25 November 2013

Number 9 Dream and a Note of Thanks to Readers

Nine years ago yesterday I wrote my first blog post here The Green Skeptic. Some 900+ posts later, my come more slowly and less frequently as other forms of writing and communication have usurped the blog's domination, but it's still chugging along.

As John Lennon sang in his song "Number 9 Dream" from his 1974 LP, Walls and Bridges:

"So long ago
Was it in a dream, was it just a dream?
I know, yes I know
Seemed so very real, it seemed so real to me..."

Nine years does feel like a dream. I never dreamed I'd still be publishing this blog nine years later, even on a less regular basis than some years.

A lot has changed in nine years, but one thing remains steadfast: my appreciation of you, my readers.

You come from 10 countries (according to Google Analytics), with the United States, France, and China topping the list, followed by the Ukraine, Germany, and Russia; then the UK, Belgium, Slovakia, and Hong Kong.

An eclectic list, indeed. If your country is represented or if it is not, please let me know.

Of the 940 or so posts I've written here (or at least since May 2007, when Google Analytics started tracking my posts) the most popular is one that I posted over three years ago on the World Economic Forum's Technology Pioneers. It's being chased by a couple of recaps from Cleantech Alliance events, my "Take-Aways" from the Aspen Environment and Global Philanthropy forums of a few years back, and book reviews for Amy Larkin's ENVIRONMENTAL DEBT and Mark Tercek's NATURE'S FORTUNE, posted earlier this year.

The inclusion of the last two posts on my all-time, top 10, leads me to believe you are still finding relevance in what I write here, which encourages me to keep going -- and perhaps to focus more directly on book reviews and lessons learned from events in the marketplace.

As The Green Skeptic starts its 10th year, I will keep in mind the words I wrote to mark our seventh year together, "I want to thank you again for reading. I hope to keep up my end of the bargain moving forward with good, informed writing about the issues, a healthy skepticism about both hyperbole and hysteria and, most of all, a respect for you, my readers."

Happy Thanksgiving (or "Thanksgivukkah," as we're saying this year).

"Ah! böwakawa, baby, poussé, poussé," as John Lennon sang it. (And if anyone knows what he meant by that phrase, I wish you'd post it in the comments!)

18 November 2013

Know Your Audience (and Its Bite Size), Say Corporate VCs to Cleantech Entrepreneurs

Grant Allen of ABB TechnologyVentures
"Get your stuff together before you meet with us," said Grant Allen of ABB Technology Ventures to an audience of entrepreneurs, investors, and corporate leaders gathered at the offices of Pepper Hamilton in Philadelphia last Thursday. "Do your homework. We're quite clear on our web site what we do. And make sure you have a crisp, compelling script, and a strong, committed management team."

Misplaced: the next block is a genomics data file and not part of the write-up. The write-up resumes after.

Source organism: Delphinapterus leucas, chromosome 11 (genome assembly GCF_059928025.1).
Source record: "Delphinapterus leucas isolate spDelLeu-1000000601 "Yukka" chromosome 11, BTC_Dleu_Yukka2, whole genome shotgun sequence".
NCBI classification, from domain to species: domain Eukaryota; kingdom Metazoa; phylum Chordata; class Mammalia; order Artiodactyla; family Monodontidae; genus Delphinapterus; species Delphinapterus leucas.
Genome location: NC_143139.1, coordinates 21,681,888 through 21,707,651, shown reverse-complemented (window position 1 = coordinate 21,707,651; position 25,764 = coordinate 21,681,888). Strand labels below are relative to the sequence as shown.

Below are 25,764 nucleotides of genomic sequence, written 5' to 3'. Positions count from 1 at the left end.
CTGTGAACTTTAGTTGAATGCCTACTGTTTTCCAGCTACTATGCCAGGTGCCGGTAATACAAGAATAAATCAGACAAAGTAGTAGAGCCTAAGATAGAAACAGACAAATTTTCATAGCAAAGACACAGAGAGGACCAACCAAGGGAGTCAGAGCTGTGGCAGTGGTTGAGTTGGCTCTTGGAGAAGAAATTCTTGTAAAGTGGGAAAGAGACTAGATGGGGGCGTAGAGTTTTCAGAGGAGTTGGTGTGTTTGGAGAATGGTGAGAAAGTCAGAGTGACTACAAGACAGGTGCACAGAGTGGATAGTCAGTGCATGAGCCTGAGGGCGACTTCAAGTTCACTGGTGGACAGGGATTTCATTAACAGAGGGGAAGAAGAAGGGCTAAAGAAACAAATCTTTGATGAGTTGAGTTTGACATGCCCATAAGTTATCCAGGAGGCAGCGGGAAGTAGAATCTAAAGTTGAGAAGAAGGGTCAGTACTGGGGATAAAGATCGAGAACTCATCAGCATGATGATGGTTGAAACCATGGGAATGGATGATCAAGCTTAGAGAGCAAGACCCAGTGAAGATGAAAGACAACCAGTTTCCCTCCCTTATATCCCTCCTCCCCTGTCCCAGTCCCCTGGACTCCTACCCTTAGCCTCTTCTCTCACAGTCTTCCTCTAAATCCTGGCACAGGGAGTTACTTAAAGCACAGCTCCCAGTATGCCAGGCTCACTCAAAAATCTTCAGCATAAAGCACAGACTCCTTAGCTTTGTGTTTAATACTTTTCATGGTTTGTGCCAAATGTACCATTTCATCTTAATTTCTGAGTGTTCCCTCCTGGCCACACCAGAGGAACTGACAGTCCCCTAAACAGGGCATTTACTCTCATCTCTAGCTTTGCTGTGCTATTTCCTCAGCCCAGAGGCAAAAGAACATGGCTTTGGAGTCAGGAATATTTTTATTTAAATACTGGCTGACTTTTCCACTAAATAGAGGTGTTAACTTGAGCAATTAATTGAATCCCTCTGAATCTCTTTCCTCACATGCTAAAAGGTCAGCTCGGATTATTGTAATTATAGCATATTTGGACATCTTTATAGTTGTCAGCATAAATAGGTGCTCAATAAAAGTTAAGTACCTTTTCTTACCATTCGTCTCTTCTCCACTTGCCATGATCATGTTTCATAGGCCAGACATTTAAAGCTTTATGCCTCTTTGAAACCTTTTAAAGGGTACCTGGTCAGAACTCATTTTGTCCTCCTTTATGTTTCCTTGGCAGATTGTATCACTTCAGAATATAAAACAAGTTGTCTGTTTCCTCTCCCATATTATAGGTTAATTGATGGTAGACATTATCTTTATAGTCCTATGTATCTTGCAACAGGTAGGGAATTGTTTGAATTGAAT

This sentiment was echoed by Michael Smith, head of Constellation Technology Ventures at Exelon. "You need to know your audience," Smith said. "Talk to us like an energy company. We're looking for ways to keep Exelon relevant."

The event, "Energy Giants: Looking for Innovative Investments," was jointly sponsored by Pepper Hamilton and the Cleantech Alliance Mid-Atlantic, and featured Sumit Sarkar of NRG Ventures, in addition to Smith and Allen, on a panel that I moderated.
Michael Smith of Constellation
Technology Ventures

"Large companies aren't good at innovation," Allen offered, "our goal is to be a thorn in the side of internal R&D."

Sarkar suggested that the venture arms of corporations can sometimes be nimbler in response and are constantly scanning for technologies that offer improvements.

Each outlined what they look for in a company and how much they want to invest, their “bite size.”
There was, of course, some discussion about capital "light" companies or technologies, but given the range of their investment thresholds -- from $3M-$250M -- they understand the need for some capital outlay.

While traditional Venture Capital (VC) has been pulling out of the sector, corporate VC (CVC) has picked up some of the slack.

In 2012 for example, according to a recent study, of the total $6.46B investment in the sector, $2.7B came from corporates, up from $2.55B in 2010 and $1.7B in 2006. Q2 of 2013 saw CVC rise to 14% of total venture investment in the sector vs. only 8% in Q1. And 107 CVCs made an investment in the sector in the 1st half of 2013, versus 148 in all of 2012.

Sumit Sarkar of NRG Ventures
Corporate VCs are a little less risk averse than traditional VCs, in part because such companies are full of engineers who can scrutinize a technology's before an investment is made, but there seemed to be consensus that if the technology enables an existing technology perform better, it is going to be worth a look.

All three investors agreed that networking and investment pitch events can serve as a feeder for companies, but having an executive sponsor is best. 

The entrepreneurs in the room, representing everything from energy storage to software that helps increase the efficiency of long-haul truck drivers, seemed to nod in understanding or agreement.

At the cleantech CEO Retreat that I help manage for EY’s Global Cleantech Center this fall, a recurring meme developed around elephants dancing with mice. As small companies (the mice) began to dance with corporates (the elephants) either as strategic partners, customers, or investors.

Some of the concerns for the mice, obviously, were around how not to get crushed while dancing with elephants. But from the elephant side, how can mice get noticed and have something relevant to share?

Hopefully, the panelists at last Thursday’s event helped alleviate some of the stress between species on the dance floor.

(Disclosure: the author is co-founder of the Cleantech Alliance Mid-Atlantic.)